If a family receives the income-tested Guaranteed Income Supplement (GIS) on top of OAS and one spouse dies, any GIS paid to the survivor will be based on her widowed status and income. A survivor with reduced income could qualify for GIS for the first time.

If the survivor's new income is above the OAS income-recovery threshold (currently $74,788 annually), her own OAS could decrease or be entirely clawed back. Up-to-date details of the OAS and GIS payment amounts are published online by the federal government.

If a "legal spouse or common-law partner" who contributed to the Canada Pension Plan dies, his survivor may qualify for a one-time, lump-sum death benefit of up to $2,500. She may also receive a CPP survivor's pension benefit depending on her age, the deceased's CPP contributions, and her own CPP. Those widowed more than once will be paid only one CPP survivor's pension, the largest.

For example, a survivor who is at least 65 could receive up to 60% of her deceased spouse's CPP retirement pension. However, the total of her own CPP pension plus the survivor's pension is capped at the maximum CPP pension for a single person, currently $1,134.17 per month.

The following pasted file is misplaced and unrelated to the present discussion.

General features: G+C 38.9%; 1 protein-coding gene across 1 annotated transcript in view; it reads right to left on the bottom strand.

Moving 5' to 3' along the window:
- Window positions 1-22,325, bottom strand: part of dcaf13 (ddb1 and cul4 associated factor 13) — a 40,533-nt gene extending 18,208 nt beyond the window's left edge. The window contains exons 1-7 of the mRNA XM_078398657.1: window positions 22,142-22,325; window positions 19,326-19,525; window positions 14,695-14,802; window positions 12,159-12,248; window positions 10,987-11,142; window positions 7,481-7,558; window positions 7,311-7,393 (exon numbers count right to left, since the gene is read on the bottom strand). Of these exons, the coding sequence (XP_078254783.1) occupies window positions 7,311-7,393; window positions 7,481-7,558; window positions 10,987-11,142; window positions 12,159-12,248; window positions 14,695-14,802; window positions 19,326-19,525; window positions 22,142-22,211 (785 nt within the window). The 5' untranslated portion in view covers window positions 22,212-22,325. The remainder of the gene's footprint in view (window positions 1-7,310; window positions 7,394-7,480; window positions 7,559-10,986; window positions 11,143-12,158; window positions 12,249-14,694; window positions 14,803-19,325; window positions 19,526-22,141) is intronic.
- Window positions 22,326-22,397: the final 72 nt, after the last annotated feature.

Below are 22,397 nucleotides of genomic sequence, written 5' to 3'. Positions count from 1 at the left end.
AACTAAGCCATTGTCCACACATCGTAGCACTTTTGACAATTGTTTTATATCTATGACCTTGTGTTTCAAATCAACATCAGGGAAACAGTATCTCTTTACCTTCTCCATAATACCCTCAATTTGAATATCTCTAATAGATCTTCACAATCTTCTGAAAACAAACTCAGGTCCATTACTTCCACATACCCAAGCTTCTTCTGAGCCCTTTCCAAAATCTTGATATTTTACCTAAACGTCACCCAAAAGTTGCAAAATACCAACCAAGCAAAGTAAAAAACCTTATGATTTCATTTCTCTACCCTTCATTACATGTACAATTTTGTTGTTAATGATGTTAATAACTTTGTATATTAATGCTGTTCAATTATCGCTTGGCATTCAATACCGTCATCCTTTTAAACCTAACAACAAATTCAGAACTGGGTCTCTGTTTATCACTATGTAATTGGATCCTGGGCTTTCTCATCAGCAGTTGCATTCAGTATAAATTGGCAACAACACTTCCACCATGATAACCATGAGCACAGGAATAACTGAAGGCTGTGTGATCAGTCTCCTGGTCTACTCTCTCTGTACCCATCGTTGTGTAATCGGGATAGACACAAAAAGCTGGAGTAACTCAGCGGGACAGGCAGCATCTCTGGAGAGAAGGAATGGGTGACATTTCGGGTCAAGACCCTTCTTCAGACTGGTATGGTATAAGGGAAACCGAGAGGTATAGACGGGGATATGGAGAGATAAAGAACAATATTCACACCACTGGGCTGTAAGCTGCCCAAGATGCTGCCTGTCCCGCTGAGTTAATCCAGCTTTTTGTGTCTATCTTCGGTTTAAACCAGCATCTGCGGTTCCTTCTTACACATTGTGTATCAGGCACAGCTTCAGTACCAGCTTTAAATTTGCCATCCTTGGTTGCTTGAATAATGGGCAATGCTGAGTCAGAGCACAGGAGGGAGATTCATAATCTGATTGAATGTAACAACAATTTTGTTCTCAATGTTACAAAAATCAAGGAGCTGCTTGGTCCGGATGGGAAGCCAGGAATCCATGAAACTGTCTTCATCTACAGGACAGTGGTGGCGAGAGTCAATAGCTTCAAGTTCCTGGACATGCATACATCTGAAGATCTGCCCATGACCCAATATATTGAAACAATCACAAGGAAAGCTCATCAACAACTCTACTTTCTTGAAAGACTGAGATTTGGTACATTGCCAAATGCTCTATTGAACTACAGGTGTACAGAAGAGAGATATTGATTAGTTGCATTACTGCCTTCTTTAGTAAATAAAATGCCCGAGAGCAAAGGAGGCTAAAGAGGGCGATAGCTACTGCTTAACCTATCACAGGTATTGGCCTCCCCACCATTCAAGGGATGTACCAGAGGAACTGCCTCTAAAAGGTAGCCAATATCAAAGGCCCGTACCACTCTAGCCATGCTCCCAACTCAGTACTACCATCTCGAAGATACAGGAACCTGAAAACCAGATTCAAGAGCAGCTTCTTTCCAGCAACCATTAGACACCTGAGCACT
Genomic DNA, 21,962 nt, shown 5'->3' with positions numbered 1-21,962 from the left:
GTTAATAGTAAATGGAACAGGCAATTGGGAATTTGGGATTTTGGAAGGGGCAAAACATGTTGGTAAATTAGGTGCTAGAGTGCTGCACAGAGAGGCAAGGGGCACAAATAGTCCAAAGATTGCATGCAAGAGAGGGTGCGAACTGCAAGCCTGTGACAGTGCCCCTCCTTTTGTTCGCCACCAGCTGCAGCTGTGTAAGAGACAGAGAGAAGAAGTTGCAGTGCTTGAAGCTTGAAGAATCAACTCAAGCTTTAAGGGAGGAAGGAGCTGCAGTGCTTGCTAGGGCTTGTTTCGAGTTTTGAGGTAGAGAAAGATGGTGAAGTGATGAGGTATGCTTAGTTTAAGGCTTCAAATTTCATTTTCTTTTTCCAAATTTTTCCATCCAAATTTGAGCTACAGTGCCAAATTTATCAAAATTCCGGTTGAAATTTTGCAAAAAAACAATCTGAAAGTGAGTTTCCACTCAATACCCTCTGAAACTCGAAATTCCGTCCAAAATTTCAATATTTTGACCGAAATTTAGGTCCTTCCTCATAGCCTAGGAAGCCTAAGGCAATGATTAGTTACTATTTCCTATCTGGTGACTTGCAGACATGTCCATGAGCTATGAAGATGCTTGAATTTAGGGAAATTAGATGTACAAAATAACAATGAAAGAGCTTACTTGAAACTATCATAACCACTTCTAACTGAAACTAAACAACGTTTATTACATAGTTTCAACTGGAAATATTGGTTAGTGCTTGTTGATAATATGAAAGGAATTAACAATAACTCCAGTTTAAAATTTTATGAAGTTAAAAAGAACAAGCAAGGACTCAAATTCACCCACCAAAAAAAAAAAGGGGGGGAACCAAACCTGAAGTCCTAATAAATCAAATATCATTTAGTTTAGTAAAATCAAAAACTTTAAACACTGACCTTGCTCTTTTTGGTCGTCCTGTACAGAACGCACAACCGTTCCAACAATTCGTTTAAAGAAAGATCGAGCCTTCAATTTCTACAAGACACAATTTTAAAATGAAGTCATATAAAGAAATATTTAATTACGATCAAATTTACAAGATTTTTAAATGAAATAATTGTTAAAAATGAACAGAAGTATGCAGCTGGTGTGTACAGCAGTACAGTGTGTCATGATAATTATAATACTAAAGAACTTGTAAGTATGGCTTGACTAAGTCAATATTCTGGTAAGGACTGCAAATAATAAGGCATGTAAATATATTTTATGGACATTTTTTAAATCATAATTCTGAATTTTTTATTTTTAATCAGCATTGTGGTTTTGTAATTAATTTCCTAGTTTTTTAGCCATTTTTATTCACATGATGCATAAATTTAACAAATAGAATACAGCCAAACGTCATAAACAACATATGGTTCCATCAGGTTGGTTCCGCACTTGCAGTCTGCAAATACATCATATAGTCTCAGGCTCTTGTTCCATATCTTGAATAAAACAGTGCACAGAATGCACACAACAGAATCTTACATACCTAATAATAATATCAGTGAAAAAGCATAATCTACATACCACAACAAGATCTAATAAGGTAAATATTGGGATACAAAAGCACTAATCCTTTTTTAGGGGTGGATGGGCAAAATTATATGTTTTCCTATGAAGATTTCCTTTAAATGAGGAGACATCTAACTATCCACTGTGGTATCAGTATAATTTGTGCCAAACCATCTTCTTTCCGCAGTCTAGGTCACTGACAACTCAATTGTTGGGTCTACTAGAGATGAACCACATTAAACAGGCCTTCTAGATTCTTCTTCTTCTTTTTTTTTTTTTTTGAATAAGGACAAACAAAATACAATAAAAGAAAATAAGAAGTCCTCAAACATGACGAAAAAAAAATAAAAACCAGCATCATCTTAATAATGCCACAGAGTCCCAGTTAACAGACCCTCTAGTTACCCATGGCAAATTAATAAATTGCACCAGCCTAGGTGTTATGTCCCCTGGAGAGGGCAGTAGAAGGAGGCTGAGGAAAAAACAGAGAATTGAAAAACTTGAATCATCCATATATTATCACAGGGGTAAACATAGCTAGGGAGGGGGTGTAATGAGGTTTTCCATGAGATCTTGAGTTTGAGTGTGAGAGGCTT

Survivor benefits related to a spouse's employment are not standardized. Extended health-care benefits or other perks may continue, be reduced or eliminated. The workplace pension plan may pay a survivor's pension.

With a defined-contribution pension plan, a survivor's pension depends on the option the departed pensioner chose to generate retirement income.

If the contributions were used to purchase a life annuity, a survivor benefit will be paid if the annuity was purchased with a joint and survivor option. If the funds are held in a life income fund (LIF), which is similar to an RRSP, and the surviving spouse is the beneficiary, she is entitled to the fund assets. Depending on the pension plan and legal requirements, the LIF value may be paid in cash, placed in a life income fund in her name, or used to purchase a life annuity for which she is the beneficiary.